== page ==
The Effect of CFTR Modulators on Airway Infection in Cystic Fibrosis

Caitlyn Harvey, Sinead Weldon, Stuart Elborn, Damian G. Downey, Clifford Taggart*

*Corresponding author for this work

Research output: Contribution to journalReview articlepeer-review

23 Citations (Scopus)
72 Downloads (Pure)


The advent of Cystic fibrosis transmembrane receptor (CFTR) modulators in 2012 was a critical event in the history of cystic fibrosis (CF) treatment. Unlike traditional therapies that target downstream effects of CFTR dysfunction, CFTR modulators aim to correct the underlying defect at the protein level. These genotype-specific therapies are now available for an increasing number of CF patients, transforming the way we view the condition from a life-limiting disease to one that can be effectively managed. Several studies have demonstrated the vast improvement CFTR modulators have on normalization of sweat chloride, CFTR function, clinical endpoints, and frequency of pulmonary exacerbation. However, their impact on other aspects of the disease, such as pathogenic burden and airway infection, remain under explored. Frequent airway infections as a result of increased susceptibility and impaired innate immune response are a serious problem within CF, often leading to accelerated decline in lung function and disease progression. Current evidence suggests that CFTR modulators are unable to eradicate pathogenic organisms in those with already established lung disease. However, this may not be the case for those with relatively low levels of disease progression and conserved microbial diversity, such as young patients. Furthermore, it remains unknown whether the restorative effects exerted by CFTR modulators extend to immune cells, such as phagocytes, which have the potential to modulate the response of people with CF (pwCF) to infection. Throughout this review, we look at the potential impact of CFTR modulators on airway infection in CF and their ability to shape impaired pulmonary defences to pathogens.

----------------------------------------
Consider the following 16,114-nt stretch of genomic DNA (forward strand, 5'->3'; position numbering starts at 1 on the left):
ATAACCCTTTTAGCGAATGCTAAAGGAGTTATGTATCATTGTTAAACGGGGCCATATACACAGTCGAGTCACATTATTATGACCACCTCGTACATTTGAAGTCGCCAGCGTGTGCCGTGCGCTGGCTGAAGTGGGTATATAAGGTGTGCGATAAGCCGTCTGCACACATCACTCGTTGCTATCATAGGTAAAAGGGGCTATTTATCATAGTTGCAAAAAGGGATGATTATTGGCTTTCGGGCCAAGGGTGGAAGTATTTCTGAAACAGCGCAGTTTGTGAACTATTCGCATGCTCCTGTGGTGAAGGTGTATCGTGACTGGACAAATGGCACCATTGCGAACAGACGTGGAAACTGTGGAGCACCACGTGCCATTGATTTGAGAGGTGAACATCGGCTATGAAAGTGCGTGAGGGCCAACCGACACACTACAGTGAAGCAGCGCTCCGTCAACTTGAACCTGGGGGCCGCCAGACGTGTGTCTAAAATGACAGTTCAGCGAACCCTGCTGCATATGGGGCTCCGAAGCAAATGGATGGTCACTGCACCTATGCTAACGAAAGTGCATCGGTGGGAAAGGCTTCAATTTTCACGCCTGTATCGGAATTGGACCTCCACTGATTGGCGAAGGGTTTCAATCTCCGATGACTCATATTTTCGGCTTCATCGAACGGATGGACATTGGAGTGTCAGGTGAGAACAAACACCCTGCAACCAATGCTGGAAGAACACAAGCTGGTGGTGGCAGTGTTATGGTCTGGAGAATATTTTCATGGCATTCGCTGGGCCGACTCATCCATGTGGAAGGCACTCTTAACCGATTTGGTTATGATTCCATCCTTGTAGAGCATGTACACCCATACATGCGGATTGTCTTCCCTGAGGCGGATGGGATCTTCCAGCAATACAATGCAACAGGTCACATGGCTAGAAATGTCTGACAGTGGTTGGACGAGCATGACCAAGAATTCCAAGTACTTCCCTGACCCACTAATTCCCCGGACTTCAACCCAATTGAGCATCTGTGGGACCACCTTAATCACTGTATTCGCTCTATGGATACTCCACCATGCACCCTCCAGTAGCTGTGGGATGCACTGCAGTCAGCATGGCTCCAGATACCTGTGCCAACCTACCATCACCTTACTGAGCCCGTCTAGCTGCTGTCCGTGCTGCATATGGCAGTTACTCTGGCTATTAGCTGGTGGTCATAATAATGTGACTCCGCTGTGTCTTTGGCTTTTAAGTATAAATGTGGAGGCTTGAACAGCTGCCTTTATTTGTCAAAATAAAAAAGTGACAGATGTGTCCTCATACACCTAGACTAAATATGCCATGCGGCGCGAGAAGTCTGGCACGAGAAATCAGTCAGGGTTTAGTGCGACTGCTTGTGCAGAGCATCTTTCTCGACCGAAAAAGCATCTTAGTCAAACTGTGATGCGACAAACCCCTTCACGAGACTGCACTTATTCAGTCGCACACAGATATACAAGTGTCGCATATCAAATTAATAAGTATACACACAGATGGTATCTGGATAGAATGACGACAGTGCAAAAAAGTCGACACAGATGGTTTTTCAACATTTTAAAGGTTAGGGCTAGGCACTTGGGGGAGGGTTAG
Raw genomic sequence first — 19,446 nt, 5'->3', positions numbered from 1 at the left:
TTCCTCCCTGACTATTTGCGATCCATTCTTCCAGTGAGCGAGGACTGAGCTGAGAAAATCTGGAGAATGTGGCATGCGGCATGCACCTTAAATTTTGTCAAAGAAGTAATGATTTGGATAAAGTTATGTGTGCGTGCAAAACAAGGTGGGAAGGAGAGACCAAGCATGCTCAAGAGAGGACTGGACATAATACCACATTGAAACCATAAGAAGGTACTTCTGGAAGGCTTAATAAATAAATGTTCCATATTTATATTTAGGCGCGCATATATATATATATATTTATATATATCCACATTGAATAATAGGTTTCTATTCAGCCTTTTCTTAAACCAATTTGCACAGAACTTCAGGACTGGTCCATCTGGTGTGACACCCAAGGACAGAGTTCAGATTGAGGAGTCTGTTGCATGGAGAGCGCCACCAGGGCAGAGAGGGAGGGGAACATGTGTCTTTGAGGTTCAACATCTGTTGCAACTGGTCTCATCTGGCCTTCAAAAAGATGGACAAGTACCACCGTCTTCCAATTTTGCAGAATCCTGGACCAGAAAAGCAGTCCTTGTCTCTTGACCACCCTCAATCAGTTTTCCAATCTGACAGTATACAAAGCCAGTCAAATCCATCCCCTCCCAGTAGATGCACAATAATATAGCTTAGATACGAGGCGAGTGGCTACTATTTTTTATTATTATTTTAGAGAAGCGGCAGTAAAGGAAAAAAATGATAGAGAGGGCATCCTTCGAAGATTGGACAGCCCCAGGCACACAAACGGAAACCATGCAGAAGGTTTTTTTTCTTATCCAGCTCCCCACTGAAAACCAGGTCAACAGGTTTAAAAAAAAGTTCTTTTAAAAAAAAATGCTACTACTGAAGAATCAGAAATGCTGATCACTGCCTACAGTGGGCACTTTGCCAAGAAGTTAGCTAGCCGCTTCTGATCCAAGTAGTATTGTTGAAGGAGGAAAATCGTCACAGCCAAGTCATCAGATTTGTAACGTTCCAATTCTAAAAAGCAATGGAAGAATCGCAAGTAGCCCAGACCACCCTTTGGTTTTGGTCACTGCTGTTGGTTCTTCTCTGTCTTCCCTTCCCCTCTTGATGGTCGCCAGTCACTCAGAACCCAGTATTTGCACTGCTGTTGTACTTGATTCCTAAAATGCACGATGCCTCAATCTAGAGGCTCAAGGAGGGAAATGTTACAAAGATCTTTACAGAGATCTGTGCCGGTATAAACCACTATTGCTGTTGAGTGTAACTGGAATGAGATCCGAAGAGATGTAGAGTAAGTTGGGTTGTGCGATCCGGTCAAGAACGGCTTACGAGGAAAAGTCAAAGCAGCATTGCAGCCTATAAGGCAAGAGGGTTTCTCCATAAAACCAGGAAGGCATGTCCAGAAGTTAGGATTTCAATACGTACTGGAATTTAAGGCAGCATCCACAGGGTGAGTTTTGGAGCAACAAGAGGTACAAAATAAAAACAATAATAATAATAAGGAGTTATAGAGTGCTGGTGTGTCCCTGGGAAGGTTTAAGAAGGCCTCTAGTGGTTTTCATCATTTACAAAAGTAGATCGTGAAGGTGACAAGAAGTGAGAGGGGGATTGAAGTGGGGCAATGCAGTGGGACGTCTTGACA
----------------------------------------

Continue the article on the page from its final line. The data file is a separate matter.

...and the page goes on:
Original languageEnglish
Article number3513
JournalInternational Journal of Molecular Sciences
Issue number7
Publication statusPublished - 23 Mar 2022


  • cystic fibrosis
  • CFTR modulator
  • airway infection


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